Great History as told by Great Men
On Tuesday, a prime minister announced there’ll be a re-enactment of Captain Cook’s circumnavigation of Australia on the 250th anniversary of his maiden voyage to Australia in 1770 because that would be an act of reconciliation with Indigenous people. That would really show those who like to talk down our history, he said. It’s important the lessons are shared with the rest of the country, and it’ll be good for tourism and a great opportunity to spark a conversation about our history.
Many leapt to take up the invitation.
On Wednesday, a lawyer and Brexit entrepreneur opined that if you research the debates in Australia at the time of the 1899 independence and Federation referendum, you will see for those opposed to Federation the arguments of losing the trading block and economic subsidies of the ‘motherland’ made them think Federation was as silly as Brexit. Britain has never been a comfortable European, despite being ruled over by a German royal family who married Greeks. For many who support Brexit, he said, taking back control is not a racist view, it is a de-colonial one.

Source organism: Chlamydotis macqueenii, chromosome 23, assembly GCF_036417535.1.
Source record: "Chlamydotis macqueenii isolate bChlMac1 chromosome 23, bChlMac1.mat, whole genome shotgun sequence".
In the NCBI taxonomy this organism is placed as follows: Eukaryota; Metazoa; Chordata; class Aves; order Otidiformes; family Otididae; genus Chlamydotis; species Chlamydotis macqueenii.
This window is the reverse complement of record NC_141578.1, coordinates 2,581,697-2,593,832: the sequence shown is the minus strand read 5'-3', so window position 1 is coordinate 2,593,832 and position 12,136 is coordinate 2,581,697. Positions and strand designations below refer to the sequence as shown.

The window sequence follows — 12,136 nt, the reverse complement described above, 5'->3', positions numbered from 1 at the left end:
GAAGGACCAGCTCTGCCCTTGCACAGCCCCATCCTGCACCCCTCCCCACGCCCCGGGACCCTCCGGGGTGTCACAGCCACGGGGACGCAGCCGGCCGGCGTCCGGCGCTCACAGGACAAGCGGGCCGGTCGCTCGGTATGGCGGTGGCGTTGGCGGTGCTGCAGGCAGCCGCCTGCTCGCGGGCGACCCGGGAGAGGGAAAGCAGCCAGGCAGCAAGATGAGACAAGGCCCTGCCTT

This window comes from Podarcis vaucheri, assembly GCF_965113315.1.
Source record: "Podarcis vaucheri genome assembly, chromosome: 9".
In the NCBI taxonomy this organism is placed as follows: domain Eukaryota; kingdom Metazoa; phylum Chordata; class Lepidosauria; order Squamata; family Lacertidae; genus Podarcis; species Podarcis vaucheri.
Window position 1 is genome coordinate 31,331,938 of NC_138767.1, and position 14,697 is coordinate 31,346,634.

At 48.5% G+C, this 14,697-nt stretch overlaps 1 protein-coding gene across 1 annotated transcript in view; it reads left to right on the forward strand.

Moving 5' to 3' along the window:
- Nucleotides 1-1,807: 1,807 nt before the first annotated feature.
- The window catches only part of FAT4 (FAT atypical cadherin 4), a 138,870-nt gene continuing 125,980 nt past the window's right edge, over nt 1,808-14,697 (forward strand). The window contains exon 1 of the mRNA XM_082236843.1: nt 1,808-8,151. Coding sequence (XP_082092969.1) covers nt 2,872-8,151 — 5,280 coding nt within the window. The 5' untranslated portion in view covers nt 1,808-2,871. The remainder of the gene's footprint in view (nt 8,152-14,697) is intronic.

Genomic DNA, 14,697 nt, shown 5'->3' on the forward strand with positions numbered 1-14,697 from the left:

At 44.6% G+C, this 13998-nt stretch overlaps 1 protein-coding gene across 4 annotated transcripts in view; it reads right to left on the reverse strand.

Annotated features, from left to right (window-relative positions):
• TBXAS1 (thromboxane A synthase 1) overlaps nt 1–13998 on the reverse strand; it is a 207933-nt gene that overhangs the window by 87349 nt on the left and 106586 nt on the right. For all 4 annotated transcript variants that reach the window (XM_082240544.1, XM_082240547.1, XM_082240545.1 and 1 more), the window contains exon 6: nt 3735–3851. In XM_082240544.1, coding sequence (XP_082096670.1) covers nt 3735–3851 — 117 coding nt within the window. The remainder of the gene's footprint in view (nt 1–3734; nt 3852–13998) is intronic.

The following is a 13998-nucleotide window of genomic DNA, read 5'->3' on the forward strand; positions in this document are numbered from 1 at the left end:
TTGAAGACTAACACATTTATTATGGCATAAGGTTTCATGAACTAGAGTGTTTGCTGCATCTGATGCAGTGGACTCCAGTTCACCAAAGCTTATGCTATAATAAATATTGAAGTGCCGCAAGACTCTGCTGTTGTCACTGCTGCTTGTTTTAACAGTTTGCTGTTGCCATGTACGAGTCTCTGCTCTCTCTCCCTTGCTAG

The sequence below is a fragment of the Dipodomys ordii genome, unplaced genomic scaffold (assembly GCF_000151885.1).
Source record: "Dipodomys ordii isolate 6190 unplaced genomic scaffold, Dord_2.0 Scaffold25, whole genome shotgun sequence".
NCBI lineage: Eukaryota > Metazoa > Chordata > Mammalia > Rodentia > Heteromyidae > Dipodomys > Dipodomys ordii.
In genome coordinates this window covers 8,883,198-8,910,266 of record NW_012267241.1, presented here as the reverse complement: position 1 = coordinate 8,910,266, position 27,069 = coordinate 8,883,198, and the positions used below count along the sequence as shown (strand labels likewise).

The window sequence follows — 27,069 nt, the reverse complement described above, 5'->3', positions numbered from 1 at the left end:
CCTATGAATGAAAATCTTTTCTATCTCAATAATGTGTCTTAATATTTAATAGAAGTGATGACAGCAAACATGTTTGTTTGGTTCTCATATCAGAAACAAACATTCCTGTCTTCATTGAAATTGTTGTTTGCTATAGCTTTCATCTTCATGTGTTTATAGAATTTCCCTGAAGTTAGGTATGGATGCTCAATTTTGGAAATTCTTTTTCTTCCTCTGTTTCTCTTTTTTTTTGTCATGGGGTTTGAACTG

On Thursday, a country musician solemnly told a TV audience that Australia Day is every day, it’s all about loving the bush which is what Indigenous people have done, but we must never deny that fact that Captain Cook brought the modern world into this country because only 230 years ago people were still making fire with sticks, but, he said, when we get a republic that should be the day we can all celebrate together.
26 January 1788: some say it was the day the invasion of Gadigal Country began with the unloading of several hundred convicted criminals on the shores of Sydney Cove. But, as these great men have taught us, in their very own words, with their lessons and research and anti-denialism, that’s just some weird counterfactual.
Either this week has been evidence of the existence of parallel universes, or history is fiction and historians don’t exist.
26 January 2019 – what a long, long weekend.